Learning about space and agriculture
by the European Space AgencyMore articles in People
7 January 2003
Today's children may be whiz kids on computers but many know little about the origins of the food they eat and the clothes they wear. Now, thanks to the Tellus mission, children can use their computer skills to learn about agriculture.
The European Council of Young Farmers (CEJA) designed the Tellus website as a fun way to teach primary schoolchildren about the many different aspects of agriculture. Farming is not just the production of meat, milk and vegetables, farming also produces wood for fuel and building, fish to eat, flowers to decorate our homes, and materials such as cotton, wool and linen to make our clothes.
The Tellus website makes learning about all these activities fun. It shows how crops are grown, describes landscapes, gives the history of different farming methods, describes jobs in farming, and even includes a section on art and literature in relation to rural life. The site, which is in all 11 languages of the European Union, also contains information on each European country, its geography and its agriculture.
Adults, as well as children, may be surprised to learn that Space also is playing an increasingly important role in agriculture. The site contains a comic strip Mission to Tellus that describes how four children and a robot dog journey to the ‘Tellus planet’ to set up a farm - complete with plants and animals - to enable astronauts to live in an inhospitable environment. The strip also includes an informative description of space missions and life in space.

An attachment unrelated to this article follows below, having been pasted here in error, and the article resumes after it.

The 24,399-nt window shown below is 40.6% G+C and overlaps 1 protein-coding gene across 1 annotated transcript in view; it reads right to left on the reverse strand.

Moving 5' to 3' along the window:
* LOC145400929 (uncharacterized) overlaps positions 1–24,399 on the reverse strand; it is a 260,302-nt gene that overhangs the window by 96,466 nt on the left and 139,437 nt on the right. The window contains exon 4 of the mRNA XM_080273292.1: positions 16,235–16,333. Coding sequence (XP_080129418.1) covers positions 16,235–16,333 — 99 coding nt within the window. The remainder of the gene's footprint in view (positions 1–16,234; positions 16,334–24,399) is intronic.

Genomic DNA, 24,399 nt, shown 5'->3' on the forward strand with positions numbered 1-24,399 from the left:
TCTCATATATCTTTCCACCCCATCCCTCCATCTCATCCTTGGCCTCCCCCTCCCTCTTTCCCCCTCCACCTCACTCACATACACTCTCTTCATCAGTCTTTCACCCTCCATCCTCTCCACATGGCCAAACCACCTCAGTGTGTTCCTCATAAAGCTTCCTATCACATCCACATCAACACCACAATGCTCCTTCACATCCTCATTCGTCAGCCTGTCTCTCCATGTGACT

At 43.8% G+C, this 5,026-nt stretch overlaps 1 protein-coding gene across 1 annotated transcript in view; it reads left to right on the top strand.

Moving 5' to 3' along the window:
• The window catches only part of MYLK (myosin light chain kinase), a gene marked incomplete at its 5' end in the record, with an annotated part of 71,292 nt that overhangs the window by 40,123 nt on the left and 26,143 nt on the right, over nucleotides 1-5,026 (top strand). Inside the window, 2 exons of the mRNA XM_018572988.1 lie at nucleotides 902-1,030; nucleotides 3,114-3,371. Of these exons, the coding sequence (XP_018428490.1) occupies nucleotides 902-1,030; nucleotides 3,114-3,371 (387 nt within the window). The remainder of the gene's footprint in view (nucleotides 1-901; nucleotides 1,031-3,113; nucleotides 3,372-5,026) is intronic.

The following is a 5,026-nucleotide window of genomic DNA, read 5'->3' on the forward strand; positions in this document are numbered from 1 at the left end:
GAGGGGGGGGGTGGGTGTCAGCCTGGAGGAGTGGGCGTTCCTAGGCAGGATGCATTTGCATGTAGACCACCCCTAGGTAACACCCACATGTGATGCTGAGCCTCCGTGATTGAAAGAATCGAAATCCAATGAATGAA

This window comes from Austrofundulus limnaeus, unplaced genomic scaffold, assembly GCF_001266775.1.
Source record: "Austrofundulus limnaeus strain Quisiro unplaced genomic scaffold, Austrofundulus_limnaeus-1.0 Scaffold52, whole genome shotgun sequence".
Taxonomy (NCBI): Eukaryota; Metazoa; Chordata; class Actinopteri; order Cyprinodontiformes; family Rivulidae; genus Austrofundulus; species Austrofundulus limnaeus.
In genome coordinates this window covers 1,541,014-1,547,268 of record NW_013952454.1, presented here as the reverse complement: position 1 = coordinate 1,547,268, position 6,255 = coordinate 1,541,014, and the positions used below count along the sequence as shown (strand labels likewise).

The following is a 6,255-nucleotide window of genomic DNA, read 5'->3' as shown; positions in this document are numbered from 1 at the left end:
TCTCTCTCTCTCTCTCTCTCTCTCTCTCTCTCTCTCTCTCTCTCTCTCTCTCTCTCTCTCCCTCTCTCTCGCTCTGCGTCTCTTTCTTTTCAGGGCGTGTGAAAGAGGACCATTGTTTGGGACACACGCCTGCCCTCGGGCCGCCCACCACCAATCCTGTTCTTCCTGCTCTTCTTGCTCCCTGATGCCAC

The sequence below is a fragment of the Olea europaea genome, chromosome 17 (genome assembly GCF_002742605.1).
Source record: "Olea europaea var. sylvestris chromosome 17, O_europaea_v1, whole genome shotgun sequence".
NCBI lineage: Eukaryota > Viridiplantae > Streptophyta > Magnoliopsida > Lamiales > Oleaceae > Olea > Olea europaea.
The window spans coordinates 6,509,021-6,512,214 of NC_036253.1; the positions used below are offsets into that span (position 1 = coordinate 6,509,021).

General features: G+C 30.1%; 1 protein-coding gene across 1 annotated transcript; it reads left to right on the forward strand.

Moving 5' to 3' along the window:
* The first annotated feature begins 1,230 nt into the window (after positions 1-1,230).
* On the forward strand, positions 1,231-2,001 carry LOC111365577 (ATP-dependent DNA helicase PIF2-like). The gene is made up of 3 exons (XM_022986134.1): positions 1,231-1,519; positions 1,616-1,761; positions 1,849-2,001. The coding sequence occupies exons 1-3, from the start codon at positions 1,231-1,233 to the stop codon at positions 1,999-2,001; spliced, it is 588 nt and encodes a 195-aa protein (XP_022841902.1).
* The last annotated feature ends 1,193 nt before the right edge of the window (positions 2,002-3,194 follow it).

The connection between space and agriculture will become more apparent to children as they learn how satellites can help farmers in their work. They provide information on the weather; can pinpoint crops, follow their development and estimate harvests; and even guide tractors
To help schoolteachers use the site a Tellus information pack is available. This can be downloaded from the site or ordered from local distributors. The pack includes information booklets, worksheets for primary school children, an instruction booklet for teachers and, of course, the comic strip. All the material is available in each of the 11 languages of the EU’s Member States.